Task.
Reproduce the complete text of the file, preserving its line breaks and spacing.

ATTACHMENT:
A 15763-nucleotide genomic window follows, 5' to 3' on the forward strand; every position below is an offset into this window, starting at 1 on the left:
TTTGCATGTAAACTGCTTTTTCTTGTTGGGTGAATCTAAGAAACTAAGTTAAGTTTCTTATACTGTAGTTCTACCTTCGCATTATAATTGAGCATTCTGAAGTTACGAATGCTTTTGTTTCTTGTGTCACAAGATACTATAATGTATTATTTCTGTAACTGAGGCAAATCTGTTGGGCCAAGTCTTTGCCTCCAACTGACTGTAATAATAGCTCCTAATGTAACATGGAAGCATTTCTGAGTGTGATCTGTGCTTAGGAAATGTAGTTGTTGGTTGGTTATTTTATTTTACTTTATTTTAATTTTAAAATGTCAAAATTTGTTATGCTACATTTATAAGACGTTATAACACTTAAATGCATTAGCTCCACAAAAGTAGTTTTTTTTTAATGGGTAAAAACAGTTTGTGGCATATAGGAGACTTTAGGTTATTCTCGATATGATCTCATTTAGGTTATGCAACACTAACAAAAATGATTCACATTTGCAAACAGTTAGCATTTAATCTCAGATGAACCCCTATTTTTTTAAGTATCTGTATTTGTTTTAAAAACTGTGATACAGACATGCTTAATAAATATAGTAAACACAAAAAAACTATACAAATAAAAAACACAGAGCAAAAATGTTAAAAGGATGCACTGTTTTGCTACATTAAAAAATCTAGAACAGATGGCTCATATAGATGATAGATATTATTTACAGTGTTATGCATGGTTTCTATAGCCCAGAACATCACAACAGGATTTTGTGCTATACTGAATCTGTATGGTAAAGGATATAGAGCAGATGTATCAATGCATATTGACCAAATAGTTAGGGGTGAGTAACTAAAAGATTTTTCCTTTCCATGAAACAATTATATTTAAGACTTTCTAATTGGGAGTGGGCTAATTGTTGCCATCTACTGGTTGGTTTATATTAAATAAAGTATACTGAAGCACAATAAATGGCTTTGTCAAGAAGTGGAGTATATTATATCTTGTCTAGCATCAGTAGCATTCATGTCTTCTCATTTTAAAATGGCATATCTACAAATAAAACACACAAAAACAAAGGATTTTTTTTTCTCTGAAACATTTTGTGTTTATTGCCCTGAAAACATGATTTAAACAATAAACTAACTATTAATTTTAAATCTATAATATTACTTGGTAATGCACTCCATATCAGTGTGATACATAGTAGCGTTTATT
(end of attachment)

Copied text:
A 15763-nucleotide genomic window follows, 5' to 3' on the forward strand; every position below is an offset into this window, starting at 1 on the left:
TTTGCATGTAAACTGCTTTTTCTTGTTGGGTGAATCTAAGAAACTAAGTTAAGTTTCTTATACTGTAGTTCTACCTTCGCATTATAATTGAGCATTCTGAAGTTACGAATGCTTTTGTTTCTTGTGTCACAAGATACTATAATGTATTATTTCTGTAACTGAGGCAAATCTGTTGGGCCAAGTCTTTGCCTCCAACTGACTGTAATAATAGCTCCTAATGTAACATGGAAGCATTTCTGAGTGTGATCTGTGCTTAGGAAATGTAGTTGTTGGTTGGTTATTTTATTTTACTTTATTTTAATTTTAAAATGTCAAAATTTGTTATGCTACATTTATAAGACGTTATAACACTTAAATGCATTAGCTCCACAAAAGTAGTTTTTTTTTAATGGGTAAAAACAGTTTGTGGCATATAGGAGACTTTAGGTTATTCTCGATATGATCTCATTTAGGTTATGCAACACTAACAAAAATGATTCACATTTGCAAACAGTTAGCATTTAATCTCAGATGAACCCCTATTTTTTTAAGTATCTGTATTTGTTTTAAAAACTGTGATACAGACATGCTTAATAAATATAGTAAACACAAAAAAACTATACAAATAAAAAACACAGAGCAAAAATGTTAAAAGGATGCACTGTTTTGCTACATTAAAAAATCTAGAACAGATGGCTCATATAGATGATAGATATTATTTACAGTGTTATGCATGGTTTCTATAGCCCAGAACATCACAACAGGATTTTGTGCTATACTGAATCTGTATGGTAAAGGATATAGAGCAGATGTATCAATGCATATTGACCAAATAGTTAGGGGTGAGTAACTAAAAGATTTTTCCTTTCCATGAAACAATTATATTTAAGACTTTCTAATTGGGAGTGGGCTAATTGTTGCCATCTACTGGTTGGTTTATATTAAATAAAGTATACTGAAGCACAATAAATGGCTTTGTCAAGAAGTGGAGTATATTATATCTTGTCTAGCATCAGTAGCATTCATGTCTTCTCATTTTAAAATGGCATATCTACAAATAAAACACACAAAAACAAAGGATTTTTTTTTCTCTGAAACATTTTGTGTTTATTGCCCTGAAAACATGATTTAAACAATAAACTAACTATTAATTTTAAATCTATAATATTACTTGGTAATGCACTCCATATCAGTGTGATACATAGTAGCGTTTATT